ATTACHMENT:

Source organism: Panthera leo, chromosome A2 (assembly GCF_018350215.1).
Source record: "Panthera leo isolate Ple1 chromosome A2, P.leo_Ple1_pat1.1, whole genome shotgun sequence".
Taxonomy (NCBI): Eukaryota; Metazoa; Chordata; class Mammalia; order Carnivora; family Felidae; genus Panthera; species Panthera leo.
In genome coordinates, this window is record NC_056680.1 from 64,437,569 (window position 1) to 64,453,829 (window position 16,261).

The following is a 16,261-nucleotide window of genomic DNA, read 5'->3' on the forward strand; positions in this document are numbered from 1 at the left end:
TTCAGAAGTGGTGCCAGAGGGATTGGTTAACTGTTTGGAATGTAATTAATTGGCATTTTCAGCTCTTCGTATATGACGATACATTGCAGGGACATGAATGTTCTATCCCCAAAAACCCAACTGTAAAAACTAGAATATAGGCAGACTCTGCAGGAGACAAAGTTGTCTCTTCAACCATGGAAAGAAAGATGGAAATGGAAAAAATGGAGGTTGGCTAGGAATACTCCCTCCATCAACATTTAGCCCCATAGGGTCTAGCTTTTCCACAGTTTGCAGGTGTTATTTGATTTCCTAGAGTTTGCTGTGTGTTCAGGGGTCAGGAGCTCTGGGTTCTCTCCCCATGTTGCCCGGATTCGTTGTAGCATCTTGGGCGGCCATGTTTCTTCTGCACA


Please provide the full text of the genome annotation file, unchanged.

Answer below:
Source organism: Panthera leo, chromosome A2 (assembly GCF_018350215.1).
Source record: "Panthera leo isolate Ple1 chromosome A2, P.leo_Ple1_pat1.1, whole genome shotgun sequence".
Taxonomy (NCBI): Eukaryota; Metazoa; Chordata; class Mammalia; order Carnivora; family Felidae; genus Panthera; species Panthera leo.
In genome coordinates, this window is record NC_056680.1 from 64,437,569 (window position 1) to 64,453,829 (window position 16,261).

The following is a 16,261-nucleotide window of genomic DNA, read 5'->3' on the forward strand; positions in this document are numbered from 1 at the left end:
TTCAGAAGTGGTGCCAGAGGGATTGGTTAACTGTTTGGAATGTAATTAATTGGCATTTTCAGCTCTTCGTATATGACGATACATTGCAGGGACATGAATGTTCTATCCCCAAAAACCCAACTGTAAAAACTAGAATATAGGCAGACTCTGCAGGAGACAAAGTTGTCTCTTCAACCATGGAAAGAAAGATGGAAATGGAAAAAATGGAGGTTGGCTAGGAATACTCCCTCCATCAACATTTAGCCCCATAGGGTCTAGCTTTTCCACAGTTTGCAGGTGTTATTTGATTTCCTAGAGTTTGCTGTGTGTTCAGGGGTCAGGAGCTCTGGGTTCTCTCCCCATGTTGCCCGGATTCGTTGTAGCATCTTGGGCGGCCATGTTTCTTCTGCACA